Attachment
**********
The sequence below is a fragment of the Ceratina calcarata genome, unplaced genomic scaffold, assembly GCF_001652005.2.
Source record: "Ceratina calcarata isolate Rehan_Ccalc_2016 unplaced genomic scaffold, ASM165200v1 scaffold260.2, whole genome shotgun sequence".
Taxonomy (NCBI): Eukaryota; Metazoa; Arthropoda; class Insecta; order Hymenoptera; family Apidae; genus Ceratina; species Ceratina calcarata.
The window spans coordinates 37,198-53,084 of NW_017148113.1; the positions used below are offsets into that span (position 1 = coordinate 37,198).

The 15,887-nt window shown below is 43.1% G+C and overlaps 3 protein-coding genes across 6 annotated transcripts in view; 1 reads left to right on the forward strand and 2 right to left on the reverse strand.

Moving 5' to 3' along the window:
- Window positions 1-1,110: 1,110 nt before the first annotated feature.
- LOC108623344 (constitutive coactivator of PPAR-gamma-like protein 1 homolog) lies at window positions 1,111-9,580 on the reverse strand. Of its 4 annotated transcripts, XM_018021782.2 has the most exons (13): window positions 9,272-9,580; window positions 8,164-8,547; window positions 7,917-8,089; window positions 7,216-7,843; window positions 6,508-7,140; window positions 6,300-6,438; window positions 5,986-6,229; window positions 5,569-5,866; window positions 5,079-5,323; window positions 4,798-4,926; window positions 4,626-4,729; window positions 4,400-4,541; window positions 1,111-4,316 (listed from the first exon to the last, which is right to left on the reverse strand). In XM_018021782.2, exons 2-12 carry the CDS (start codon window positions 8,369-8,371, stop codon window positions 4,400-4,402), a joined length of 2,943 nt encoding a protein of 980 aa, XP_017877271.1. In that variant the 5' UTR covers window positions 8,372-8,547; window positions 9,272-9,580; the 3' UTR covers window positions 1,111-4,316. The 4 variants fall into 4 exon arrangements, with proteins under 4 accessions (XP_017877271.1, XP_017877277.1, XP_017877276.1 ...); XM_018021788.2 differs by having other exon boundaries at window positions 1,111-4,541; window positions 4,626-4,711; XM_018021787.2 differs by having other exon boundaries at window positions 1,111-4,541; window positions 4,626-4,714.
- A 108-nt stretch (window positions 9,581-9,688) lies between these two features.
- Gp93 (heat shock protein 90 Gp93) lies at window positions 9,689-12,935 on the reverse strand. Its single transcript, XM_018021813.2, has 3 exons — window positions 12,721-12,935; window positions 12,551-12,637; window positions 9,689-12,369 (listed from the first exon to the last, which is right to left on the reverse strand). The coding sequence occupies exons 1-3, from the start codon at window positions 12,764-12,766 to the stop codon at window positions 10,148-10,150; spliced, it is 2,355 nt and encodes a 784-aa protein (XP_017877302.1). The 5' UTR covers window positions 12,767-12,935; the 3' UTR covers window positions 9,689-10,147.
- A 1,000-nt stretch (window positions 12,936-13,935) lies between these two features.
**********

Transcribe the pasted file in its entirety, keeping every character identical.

The sequence below is a fragment of the Ceratina calcarata genome, unplaced genomic scaffold, assembly GCF_001652005.2.
Source record: "Ceratina calcarata isolate Rehan_Ccalc_2016 unplaced genomic scaffold, ASM165200v1 scaffold260.2, whole genome shotgun sequence".
Taxonomy (NCBI): Eukaryota; Metazoa; Arthropoda; class Insecta; order Hymenoptera; family Apidae; genus Ceratina; species Ceratina calcarata.
The window spans coordinates 37,198-53,084 of NW_017148113.1; the positions used below are offsets into that span (position 1 = coordinate 37,198).

The 15,887-nt window shown below is 43.1% G+C and overlaps 3 protein-coding genes across 6 annotated transcripts in view; 1 reads left to right on the forward strand and 2 right to left on the reverse strand.

Moving 5' to 3' along the window:
- Window positions 1-1,110: 1,110 nt before the first annotated feature.
- LOC108623344 (constitutive coactivator of PPAR-gamma-like protein 1 homolog) lies at window positions 1,111-9,580 on the reverse strand. Of its 4 annotated transcripts, XM_018021782.2 has the most exons (13): window positions 9,272-9,580; window positions 8,164-8,547; window positions 7,917-8,089; window positions 7,216-7,843; window positions 6,508-7,140; window positions 6,300-6,438; window positions 5,986-6,229; window positions 5,569-5,866; window positions 5,079-5,323; window positions 4,798-4,926; window positions 4,626-4,729; window positions 4,400-4,541; window positions 1,111-4,316 (listed from the first exon to the last, which is right to left on the reverse strand). In XM_018021782.2, exons 2-12 carry the CDS (start codon window positions 8,369-8,371, stop codon window positions 4,400-4,402), a joined length of 2,943 nt encoding a protein of 980 aa, XP_017877271.1. In that variant the 5' UTR covers window positions 8,372-8,547; window positions 9,272-9,580; the 3' UTR covers window positions 1,111-4,316. The 4 variants fall into 4 exon arrangements, with proteins under 4 accessions (XP_017877271.1, XP_017877277.1, XP_017877276.1 ...); XM_018021788.2 differs by having other exon boundaries at window positions 1,111-4,541; window positions 4,626-4,711; XM_018021787.2 differs by having other exon boundaries at window positions 1,111-4,541; window positions 4,626-4,714.
- A 108-nt stretch (window positions 9,581-9,688) lies between these two features.
- Gp93 (heat shock protein 90 Gp93) lies at window positions 9,689-12,935 on the reverse strand. Its single transcript, XM_018021813.2, has 3 exons — window positions 12,721-12,935; window positions 12,551-12,637; window positions 9,689-12,369 (listed from the first exon to the last, which is right to left on the reverse strand). The coding sequence occupies exons 1-3, from the start codon at window positions 12,764-12,766 to the stop codon at window positions 10,148-10,150; spliced, it is 2,355 nt and encodes a 784-aa protein (XP_017877302.1). The 5' UTR covers window positions 12,767-12,935; the 3' UTR covers window positions 9,689-10,147.
- A 1,000-nt stretch (window positions 12,936-13,935) lies between these two features.